I don’t mean to make everything and specifically plays political, but when they are intentionally politicized to send an unambiguous and self-righteous gotcha! message, without even a nod to nuance or both-sides-of-the-aisle perspective, and then gloat about their moral superiority, I think it’s necessary to at least throw in a counter-opinion to see what sticks. It’s like some twit saying that the Marines are a terrorist organization and they should be eliminated because, well, Lee Harvey Oswald.
It’s this pervasive and invidious mentality, universally taught in schools today, of a deductive-only thinking liberal narrative of “tolerance” for everything except critical dissent – here’s the truth, memorize it – that spells almost more than anything else the end of days for all free-thinkers, unapologetic capitalists, now-closet conservatives and old school-of-hard-knockers, if there are any of us left, everywhere. Instead let’s go back to critical thinking and inductive reasoning – here are the facts and the data and as many eyewitness accounts and original material that we can find – what do we make of it? Where does the truth lie? You can argue that we’re only taking about a play here, and that’s it’s supposed to be entertainment, but I’d reply that everything matters, and when this insidious message of equality and victimization is hammered home enough times, especially by attractive movie stars, it starts to resonate and reshape, for the infinite worse, the way that millions and millions of people view the undeniable unfairness of the world.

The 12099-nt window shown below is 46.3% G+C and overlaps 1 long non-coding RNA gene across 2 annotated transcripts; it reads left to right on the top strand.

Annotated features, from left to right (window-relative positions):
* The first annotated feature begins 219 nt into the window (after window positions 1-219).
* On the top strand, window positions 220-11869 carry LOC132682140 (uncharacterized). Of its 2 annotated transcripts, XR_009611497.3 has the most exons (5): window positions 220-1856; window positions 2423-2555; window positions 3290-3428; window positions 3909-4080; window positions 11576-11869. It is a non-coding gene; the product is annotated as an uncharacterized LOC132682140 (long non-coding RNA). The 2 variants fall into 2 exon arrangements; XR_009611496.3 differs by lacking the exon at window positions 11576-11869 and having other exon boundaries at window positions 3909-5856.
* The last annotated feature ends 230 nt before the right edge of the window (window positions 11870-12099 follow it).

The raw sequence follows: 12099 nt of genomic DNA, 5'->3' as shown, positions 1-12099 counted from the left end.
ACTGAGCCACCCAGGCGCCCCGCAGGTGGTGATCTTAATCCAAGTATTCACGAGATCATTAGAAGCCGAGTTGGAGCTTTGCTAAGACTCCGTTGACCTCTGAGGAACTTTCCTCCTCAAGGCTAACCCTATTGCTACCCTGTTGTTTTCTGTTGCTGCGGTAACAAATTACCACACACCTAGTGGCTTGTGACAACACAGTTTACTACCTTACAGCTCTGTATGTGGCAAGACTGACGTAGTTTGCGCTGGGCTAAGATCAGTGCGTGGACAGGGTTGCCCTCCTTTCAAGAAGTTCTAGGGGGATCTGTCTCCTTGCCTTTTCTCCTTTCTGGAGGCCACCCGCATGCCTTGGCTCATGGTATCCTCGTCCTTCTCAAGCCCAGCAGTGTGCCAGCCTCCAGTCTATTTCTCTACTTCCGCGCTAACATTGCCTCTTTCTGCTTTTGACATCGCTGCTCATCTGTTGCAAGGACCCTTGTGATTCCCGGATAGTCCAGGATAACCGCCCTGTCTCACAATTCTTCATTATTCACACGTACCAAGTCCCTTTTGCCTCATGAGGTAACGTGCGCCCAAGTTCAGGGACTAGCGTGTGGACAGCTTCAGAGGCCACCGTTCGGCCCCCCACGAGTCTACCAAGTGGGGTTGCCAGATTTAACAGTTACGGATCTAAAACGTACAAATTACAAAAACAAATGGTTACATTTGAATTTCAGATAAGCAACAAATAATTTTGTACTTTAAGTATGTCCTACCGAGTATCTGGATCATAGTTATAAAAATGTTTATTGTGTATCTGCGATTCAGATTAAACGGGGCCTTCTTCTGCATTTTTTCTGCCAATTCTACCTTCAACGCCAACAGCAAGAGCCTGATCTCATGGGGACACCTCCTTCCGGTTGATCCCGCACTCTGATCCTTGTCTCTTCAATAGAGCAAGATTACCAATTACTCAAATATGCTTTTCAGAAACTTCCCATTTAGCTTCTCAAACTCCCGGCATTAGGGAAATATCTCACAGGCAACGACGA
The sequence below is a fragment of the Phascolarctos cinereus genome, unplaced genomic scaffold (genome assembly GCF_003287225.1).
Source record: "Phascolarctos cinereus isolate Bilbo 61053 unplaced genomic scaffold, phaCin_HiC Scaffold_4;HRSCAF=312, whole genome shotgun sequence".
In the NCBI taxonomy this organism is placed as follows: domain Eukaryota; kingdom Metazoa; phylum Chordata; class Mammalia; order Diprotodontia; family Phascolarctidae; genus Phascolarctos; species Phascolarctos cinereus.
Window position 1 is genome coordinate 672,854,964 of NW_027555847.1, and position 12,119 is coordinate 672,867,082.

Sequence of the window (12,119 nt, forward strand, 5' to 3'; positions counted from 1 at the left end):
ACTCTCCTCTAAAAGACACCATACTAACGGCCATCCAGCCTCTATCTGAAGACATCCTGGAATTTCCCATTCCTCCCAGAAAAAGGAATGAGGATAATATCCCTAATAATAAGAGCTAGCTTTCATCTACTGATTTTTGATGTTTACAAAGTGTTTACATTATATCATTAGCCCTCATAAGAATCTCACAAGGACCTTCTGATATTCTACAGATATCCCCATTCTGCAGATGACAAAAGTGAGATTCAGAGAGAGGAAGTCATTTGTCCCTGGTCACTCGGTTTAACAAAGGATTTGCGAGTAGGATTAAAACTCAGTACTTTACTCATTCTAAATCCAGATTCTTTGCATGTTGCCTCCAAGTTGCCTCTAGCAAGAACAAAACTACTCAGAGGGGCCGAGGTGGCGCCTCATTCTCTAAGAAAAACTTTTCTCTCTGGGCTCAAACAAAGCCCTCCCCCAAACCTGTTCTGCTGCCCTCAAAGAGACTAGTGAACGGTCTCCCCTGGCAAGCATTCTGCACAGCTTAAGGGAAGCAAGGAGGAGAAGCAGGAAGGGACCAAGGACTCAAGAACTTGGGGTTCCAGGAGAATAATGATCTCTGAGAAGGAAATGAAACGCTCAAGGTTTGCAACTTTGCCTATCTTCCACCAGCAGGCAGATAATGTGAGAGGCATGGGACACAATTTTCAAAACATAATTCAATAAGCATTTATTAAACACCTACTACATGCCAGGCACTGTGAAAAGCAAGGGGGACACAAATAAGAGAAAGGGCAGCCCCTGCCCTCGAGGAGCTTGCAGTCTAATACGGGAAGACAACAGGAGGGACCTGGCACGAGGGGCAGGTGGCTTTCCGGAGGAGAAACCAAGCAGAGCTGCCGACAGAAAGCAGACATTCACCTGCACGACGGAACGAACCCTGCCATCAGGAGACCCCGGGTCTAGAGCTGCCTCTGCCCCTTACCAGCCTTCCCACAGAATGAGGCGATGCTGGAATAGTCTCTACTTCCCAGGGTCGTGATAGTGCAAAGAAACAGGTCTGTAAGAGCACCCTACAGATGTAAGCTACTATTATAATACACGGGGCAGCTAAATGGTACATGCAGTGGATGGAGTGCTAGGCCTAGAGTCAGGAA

The future of education is online, kids. Everything’s there for the taking, the best of the best by the best, and almost all of it is free. And you don’t even need a library card. David Mamet, a playwright extraordinaire and personal hero – his muscly prose and unapologetic manliness, spewed with Irish adjectives and colorful contempt – put his writings high on my list. There’s even a word that’s been coined to describe his immediately-recognizable expletive-soaked diction: Mamet speak. I remember watching an interview where he was telling a story about his daughter who had just gotten a Fudgsicle out of the freezer and he said something to her like “Make sure you close the fucking door.” She told him to “Watch your language, Dad.” He said the words that came out of his mouth were what put that ice cream in hers.